2-Digit 7-Segment LED with switch registers

I'm working on a project that will entail at least 5 2-digit 7-segment LED displays. The units are common cathode. There are 8 pins (1-4 and 6-9) for each of the digits and dec. place, and two pins (5 & 10) to pick which digit to turn on. Basically you connect the 5 or 10 pins to ground. I've gotten the basics on using output switch registers to control multiple leds (74HC595), so I'm going to use that for the LED segments, but I'm not sure if I can use the same one to handle essentially closing the ground/cathode side, or do I need to use an input switch register, such as the 74HC165?

No. You really are making life difficult for yourself, and the result will be a least a little dissapointing even if you did make it work. You need an ht16k33 module, or at least a couple of max7219 chips.

MAX7219 with a 10K resistor, 0.1uF cap, 10uFcap; or 5 of 74HC595, five 0.1uF caps, and 35 (to 40 if using decimal points) current limit resistors.

Don't forget wirewrap sockets if building up on perfboard.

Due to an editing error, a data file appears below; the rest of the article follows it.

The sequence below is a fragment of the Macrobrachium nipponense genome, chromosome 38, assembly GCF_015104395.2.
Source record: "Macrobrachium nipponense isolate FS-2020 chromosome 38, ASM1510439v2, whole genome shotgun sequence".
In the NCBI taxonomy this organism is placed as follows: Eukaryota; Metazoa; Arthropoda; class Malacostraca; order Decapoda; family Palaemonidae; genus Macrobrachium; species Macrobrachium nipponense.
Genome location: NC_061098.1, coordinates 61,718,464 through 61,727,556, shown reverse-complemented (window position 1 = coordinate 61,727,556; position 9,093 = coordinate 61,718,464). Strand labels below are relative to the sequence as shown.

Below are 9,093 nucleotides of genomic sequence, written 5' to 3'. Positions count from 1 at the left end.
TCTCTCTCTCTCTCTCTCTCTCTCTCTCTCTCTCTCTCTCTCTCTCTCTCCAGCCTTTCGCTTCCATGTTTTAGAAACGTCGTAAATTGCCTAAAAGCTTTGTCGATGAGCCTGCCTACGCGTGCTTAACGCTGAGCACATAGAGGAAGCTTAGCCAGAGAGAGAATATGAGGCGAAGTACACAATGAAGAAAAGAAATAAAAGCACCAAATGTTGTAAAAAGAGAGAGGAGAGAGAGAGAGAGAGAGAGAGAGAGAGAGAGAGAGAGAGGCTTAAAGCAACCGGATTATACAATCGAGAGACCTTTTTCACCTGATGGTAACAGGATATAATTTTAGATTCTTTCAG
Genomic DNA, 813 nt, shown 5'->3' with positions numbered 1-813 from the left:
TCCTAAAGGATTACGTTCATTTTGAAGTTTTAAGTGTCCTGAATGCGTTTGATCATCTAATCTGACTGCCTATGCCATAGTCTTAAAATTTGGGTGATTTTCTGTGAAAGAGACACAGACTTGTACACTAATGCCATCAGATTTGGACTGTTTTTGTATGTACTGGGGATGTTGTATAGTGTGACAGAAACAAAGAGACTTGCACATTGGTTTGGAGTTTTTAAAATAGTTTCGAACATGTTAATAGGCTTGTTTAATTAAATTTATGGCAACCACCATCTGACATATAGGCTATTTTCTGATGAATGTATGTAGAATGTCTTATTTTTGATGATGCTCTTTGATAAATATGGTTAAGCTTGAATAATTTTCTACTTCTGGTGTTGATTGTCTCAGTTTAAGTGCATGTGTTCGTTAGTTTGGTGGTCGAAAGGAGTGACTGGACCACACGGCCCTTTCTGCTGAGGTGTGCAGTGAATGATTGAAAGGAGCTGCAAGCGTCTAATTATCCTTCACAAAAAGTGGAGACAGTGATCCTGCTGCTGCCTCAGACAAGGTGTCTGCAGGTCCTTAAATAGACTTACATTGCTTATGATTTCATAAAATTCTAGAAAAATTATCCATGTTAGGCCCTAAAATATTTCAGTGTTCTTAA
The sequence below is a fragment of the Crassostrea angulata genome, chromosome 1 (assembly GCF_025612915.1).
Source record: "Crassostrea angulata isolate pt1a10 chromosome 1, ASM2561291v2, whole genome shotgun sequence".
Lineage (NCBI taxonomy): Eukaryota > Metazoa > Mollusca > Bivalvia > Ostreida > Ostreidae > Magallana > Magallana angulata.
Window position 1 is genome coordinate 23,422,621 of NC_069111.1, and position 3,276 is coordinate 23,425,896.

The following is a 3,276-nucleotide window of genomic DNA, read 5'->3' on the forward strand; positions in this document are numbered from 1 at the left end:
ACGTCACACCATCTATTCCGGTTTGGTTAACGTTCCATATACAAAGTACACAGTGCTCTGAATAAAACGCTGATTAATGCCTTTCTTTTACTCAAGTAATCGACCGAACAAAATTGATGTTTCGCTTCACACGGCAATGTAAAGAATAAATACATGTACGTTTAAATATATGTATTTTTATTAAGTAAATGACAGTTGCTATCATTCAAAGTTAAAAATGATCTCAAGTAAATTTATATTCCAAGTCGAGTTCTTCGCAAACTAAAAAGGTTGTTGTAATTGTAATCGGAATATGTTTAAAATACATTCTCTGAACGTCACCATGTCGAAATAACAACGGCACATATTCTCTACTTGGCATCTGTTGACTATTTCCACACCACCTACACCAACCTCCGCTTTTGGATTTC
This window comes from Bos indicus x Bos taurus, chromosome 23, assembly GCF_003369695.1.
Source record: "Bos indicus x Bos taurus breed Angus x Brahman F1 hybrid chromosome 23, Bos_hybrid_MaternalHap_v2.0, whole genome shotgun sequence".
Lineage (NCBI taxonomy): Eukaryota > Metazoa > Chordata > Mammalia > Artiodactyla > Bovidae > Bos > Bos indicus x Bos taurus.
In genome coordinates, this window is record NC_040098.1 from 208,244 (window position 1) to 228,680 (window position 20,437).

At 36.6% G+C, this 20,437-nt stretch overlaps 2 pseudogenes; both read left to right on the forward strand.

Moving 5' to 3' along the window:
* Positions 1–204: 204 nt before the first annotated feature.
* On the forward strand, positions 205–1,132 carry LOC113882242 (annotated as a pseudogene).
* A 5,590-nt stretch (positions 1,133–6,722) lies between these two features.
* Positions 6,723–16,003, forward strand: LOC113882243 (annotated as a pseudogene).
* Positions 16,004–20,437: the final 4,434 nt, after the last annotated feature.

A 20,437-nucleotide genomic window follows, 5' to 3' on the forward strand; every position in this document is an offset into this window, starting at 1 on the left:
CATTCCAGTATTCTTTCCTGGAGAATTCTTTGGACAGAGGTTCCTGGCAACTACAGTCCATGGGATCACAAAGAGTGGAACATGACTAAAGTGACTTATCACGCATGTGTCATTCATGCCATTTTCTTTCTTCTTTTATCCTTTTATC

MAX7219 will make like very easy. Wire all the A lines together, all the Bs, etc. to the MAX7219 Segment pins. Then each cathode to a Digit pin. Couple of SPI.transfer()s to set up the 5 command registers in setup(), then two more each time to update an output:

digitalWrite (ssPin, LOW); // D10 usually
SPI.transfer (registerAddress); // 1 to 5 for 5 digits
SPI.transfer(dataToDisplay); // using the built in font map
digitalWrite (ssPin, HIGH); // selected register gets updated

Or do the same for each 74HC595, with a unique ssPin for each chip.

digitalWrite (ssPin, LOW); // D10 usually
SPI.transfer(fontMap[dataToDisplay]);
digitalWrite (ssPin, HIGH); // selected register gets updated

with fontMap containing the bits to segment mapping

byte fontMap[] = {
0b00111111, // 0 DP-g-f-e-d-c-b-a
0b00000110, // 1
// etc
};

Segment layout:
a
f b
g
e c
d DP

Ordered a couple of MAX7219. Documentation looks pretty straight forward. Thanks for the pointers.

First, thanks for pointing me to the MAX7219. I have that working. I have 4 3-digit displays, so I'm putting 2 displays on 2 processors. This leaves me with two unused DIG per MAX7219, I want to use them to drive 4 LEDs on the buttons. Can I just connect the LED circuit to them? And from what I'm reading, the typical resistor you'd need for an LED isn't necessary because the ISET controls the output voltage, right?